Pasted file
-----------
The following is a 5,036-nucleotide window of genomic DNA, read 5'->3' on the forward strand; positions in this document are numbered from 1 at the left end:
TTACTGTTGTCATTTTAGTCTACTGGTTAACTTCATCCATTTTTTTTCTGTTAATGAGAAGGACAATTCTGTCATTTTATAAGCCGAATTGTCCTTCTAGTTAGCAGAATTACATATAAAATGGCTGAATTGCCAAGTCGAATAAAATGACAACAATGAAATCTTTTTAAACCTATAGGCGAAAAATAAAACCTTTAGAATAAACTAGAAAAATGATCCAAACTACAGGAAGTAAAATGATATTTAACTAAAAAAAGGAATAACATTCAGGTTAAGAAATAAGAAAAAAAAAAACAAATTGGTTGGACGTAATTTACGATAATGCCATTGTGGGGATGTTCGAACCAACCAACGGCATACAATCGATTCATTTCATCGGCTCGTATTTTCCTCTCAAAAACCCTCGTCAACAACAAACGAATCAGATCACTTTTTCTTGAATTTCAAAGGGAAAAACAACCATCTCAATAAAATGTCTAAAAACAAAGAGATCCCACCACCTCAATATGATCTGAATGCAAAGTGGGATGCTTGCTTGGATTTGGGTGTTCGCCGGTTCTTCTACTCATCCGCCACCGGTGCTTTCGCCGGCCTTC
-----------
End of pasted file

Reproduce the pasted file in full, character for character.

The following is a 5,036-nucleotide window of genomic DNA, read 5'->3' on the forward strand; positions in this document are numbered from 1 at the left end:
TTACTGTTGTCATTTTAGTCTACTGGTTAACTTCATCCATTTTTTTTCTGTTAATGAGAAGGACAATTCTGTCATTTTATAAGCCGAATTGTCCTTCTAGTTAGCAGAATTACATATAAAATGGCTGAATTGCCAAGTCGAATAAAATGACAACAATGAAATCTTTTTAAACCTATAGGCGAAAAATAAAACCTTTAGAATAAACTAGAAAAATGATCCAAACTACAGGAAGTAAAATGATATTTAACTAAAAAAAGGAATAACATTCAGGTTAAGAAATAAGAAAAAAAAAAACAAATTGGTTGGACGTAATTTACGATAATGCCATTGTGGGGATGTTCGAACCAACCAACGGCATACAATCGATTCATTTCATCGGCTCGTATTTTCCTCTCAAAAACCCTCGTCAACAACAAACGAATCAGATCACTTTTTCTTGAATTTCAAAGGGAAAAACAACCATCTCAATAAAATGTCTAAAAACAAAGAGATCCCACCACCTCAATATGATCTGAATGCAAAGTGGGATGCTTGCTTGGATTTGGGTGTTCGCCGGTTCTTCTACTCATCCGCCACCGGTGCTTTCGCCGGCCTTC